Archive for the ‘Film’ Category

Woody, Again

25 May, 2011

Went to see Midnight in Paris, which is a lovely profiterole of a film. I liked it, but then I generally like Woody Allen.  Some of the traditional Woody Allen themes are present:

-Can a man be in love two women at the same time?

-Shoulda/woulda/coulda: At least one character deals with a “what if” question.  As in: “What if I had stayed in Paris instead of leaving?”

-The writer struggles, but then gets positive feedback (just like Dianne Wiest’s Holly in Hannah and Her Sisters)

-The past was probably a better place to be, except they didn’t have antibiotics.

This is not an exhaustive list, nor is this a proper movie review.  I want to pose a question to those of you who have seen the film.

*SPOILER ALERT*  Quit reading now if you haven’t seen the film and plan to do so.

My contention is that Gil, in love with Adriana, should have stayed with her.  I know he has a realization that no matter what period of history he’s in, even if it’s his favorite one with his idols, he will eventually be discontented.  Alright then, if that’s the case, at least stay with the woman you love.  Even if it’s her favorite time in the past and not hers. If you love her, you’ll do that.

Instead, Gil mentions antibiotics, leaves his love and returns to his present.  His romantic ideal is trumped by the marvels of modern medicine.  He ends up bumping into (again, like the end of Hannah and Her Sisters) the woman who works at the antique shop.  She’s cute, but she’s no Marion Cottillard in La Belle Époque.

But that’s Woody for you.  He’s smart enough to know that if you’re going to make a romantic movie, end it at the beginning of the relationship. Because we all know that there’s only one way to go after that initial pinnacle of attraction and delight.

Photo courtesy of foodnetworktv.com

PS  No one in the theatre laughed louder than I did when Gil said he’s from Pasadena.

El Secreto de sus Ojos

3 May, 2010

It’s not often that one can give a film two-thumbs-and one-whole-heart-up, but I can with this one (four-chamber, wholeheartedly).  The film is El secreto de sus ojos (The Secret in Their Eyes), winner of the 2010 Academy Award for Best Foreign film.  Link to IMDB page here.

Photo credit: Sony

The strengths and vagaries of human passion, memory, and nagging yet persistent intuition form the core of the story.  Rarely does a film capture so well the “it’s complicated” aspect of the human heart.  You needn’t clutch your hanky for the entire ride—there are some great laughs along the way.  Do have your hankie at the ready at the conclusion of the film (or tell me why you didn’t need it).

Don’t—I repeat, don’t—miss the tracking shot that begins in the air above the soccer stadium.

El secreto de sus ojos was directed by Juan Jose Campanella (IMDB page here).  He also directed the Season 6, Episode 19 episode of the television show House, which premieres tonight (3 May 2010).  A portion of the episode was filmed at Pasadena’s own Church of the Angels (Petrea’s photos of the church here).  The church should be quite recognizable in the first few minutes of the show.

I acted as Church of the Angels site rep on the House shoot, and I met Mr. Campanella.  I was not familiar with this film (or his others) at the time I met him.  Had I been, I would have gushed my appreciation (embarrassed and embarrassing fussing and gushing, I’m sure).  Instead, we shook hands, our eyes met, and I had the sense I was meeting A Good Guy.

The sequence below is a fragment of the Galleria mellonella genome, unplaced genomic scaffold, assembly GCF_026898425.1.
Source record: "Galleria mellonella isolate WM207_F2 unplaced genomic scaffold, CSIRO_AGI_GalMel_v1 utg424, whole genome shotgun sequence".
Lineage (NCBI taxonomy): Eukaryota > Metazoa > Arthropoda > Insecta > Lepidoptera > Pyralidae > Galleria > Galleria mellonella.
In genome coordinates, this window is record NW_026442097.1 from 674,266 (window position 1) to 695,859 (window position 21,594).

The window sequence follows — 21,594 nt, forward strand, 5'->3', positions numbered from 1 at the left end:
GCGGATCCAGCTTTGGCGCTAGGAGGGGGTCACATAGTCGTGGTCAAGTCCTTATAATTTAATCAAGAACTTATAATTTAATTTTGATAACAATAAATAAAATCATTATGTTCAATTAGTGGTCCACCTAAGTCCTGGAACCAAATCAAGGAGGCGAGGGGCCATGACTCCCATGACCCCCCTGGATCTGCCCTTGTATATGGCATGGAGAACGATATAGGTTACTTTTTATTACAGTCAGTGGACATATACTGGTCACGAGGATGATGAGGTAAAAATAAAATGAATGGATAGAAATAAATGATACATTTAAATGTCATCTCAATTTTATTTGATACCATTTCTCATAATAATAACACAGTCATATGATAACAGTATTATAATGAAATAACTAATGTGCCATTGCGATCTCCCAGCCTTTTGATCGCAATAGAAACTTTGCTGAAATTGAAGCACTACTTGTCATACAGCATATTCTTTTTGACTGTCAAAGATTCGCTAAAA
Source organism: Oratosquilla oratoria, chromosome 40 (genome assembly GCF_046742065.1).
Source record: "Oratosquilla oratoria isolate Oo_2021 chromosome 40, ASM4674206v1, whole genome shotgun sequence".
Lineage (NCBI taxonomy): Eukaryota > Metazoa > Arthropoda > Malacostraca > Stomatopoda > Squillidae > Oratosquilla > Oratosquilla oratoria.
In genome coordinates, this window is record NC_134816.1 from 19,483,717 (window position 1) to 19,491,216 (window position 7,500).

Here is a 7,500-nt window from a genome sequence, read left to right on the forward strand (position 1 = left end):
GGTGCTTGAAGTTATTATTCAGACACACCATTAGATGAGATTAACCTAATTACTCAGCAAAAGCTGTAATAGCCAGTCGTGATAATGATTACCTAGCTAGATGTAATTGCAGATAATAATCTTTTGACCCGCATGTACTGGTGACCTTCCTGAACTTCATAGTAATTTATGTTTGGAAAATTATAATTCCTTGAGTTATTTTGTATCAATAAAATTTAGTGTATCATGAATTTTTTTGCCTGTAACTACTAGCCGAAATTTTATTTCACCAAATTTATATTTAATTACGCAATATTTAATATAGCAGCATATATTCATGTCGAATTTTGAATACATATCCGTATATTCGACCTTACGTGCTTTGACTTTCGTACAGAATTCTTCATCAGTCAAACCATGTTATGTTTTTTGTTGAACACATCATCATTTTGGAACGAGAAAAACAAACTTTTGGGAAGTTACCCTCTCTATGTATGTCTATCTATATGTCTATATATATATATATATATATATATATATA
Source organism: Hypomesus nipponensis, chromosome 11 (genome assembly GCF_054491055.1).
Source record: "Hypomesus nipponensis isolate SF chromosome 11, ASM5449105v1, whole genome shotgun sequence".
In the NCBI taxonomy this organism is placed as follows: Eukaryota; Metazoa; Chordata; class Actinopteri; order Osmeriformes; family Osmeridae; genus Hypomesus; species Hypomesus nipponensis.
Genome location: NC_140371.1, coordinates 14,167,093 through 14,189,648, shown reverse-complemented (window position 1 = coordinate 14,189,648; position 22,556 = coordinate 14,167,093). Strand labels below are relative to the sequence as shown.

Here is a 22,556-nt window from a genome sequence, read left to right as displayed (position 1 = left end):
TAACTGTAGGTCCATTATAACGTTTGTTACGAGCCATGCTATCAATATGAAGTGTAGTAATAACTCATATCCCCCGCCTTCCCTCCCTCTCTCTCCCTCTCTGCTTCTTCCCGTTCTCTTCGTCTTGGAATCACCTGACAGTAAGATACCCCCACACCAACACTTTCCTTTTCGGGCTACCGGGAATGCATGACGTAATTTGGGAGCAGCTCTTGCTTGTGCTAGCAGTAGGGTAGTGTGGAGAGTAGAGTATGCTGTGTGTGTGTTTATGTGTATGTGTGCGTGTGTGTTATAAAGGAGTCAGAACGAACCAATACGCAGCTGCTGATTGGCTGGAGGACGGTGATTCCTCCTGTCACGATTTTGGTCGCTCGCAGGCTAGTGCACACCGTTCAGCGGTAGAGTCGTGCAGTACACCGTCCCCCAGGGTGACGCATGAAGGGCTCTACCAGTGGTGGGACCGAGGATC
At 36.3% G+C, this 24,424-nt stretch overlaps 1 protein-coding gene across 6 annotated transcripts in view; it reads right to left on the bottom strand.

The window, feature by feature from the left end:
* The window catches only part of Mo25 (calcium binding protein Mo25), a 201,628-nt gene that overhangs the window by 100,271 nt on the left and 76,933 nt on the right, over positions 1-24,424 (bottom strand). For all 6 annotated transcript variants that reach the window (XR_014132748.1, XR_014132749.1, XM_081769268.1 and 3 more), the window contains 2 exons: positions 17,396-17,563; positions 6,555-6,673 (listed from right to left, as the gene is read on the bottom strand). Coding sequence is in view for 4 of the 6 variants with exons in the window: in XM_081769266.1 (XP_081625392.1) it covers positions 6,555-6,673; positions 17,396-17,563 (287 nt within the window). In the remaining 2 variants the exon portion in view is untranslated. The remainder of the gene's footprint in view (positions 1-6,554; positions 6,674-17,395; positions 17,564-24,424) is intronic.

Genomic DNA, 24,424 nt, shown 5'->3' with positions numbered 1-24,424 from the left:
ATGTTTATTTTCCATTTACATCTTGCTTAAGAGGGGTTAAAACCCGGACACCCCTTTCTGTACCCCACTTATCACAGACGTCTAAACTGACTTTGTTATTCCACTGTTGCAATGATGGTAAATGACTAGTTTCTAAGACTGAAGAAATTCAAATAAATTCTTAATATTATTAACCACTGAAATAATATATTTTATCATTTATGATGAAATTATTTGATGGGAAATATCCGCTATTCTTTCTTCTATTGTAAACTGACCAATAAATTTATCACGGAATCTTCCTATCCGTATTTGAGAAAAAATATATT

More on El secreto de sus ojos below:

LA Times review by Betsey Sharkey.

Review by Peter Canavese from Palo Alto Online.

A divergent opinion from The Village Voice, which calls the film “ridiculous.”

(Man, am I ever rusty.  Took gadgillion hours to do this post, and not because of the links.  Can’t get photos out of my phone due to its CDMA/GSM duality—according to Verizon tech support anyway—“Junior” at Verizon blamed the SIM card.  So I sent the photo (above) from my phone to The Scout’s phone, then had to sign onto his Verizon account (resetting the password in the process of course because I couldn’t find the Post-It with the relevant info even though it was right here by the keyboard 3 months ago).  Then I didn’t want to sound like a film reviewer (but how could I?  I’m not one anyway) – and then I felt them.  I felt the cliches creeping up.  And they do, they do – those cliches rattle around in my head like Marley’s chains.  Still, I didn’t want to do the blogger’s statement of repose: “Insert superlatives about film here.”  Then I discover an interview with the director, so I have to listen to that.  Then the phone rings, so I never finish the interview.  Then I check in with Facebook (thus applying the Hoover directly to the clock).  Now, really, Really, REally I must get on with this day!)

Remember me? I used to blog here.

15 February, 2010

You.  I don’t know who you are, but I have been writing to you since my earliest days of writing in a diary.  (more…)

It Might as Well be Spring

28 July, 2009

Watching the Pasadena City Council meeting last night brought this to mind.  I’ll let ‘Dormitas‘ do the heavy lifting.

Extra Credit (I recommend turning it up to 11).

Movie Review: The Visitor

23 April, 2008

The Visitor – It was good. I recommend it. Really, I should be working right now and can’t possibly provide a decent movie review. Oh, alright, here’s a mini-synopsis: A widower-college professor attends a conference in New York City and finds a couple (Tarek and Zainab) living in his pied-a-terre. The couple thinks they have legitimately rented the apartment from “Ivan” but they’ve been swindled. Walter (the college professor) becomes involved in their lives more closely when Tarek is picked up by the police.

Walter is played by Richard Jenkins. He’s one of those guys that you’ve seen in MANY movies, but you don’t know his name. He does a terrific job in this picture.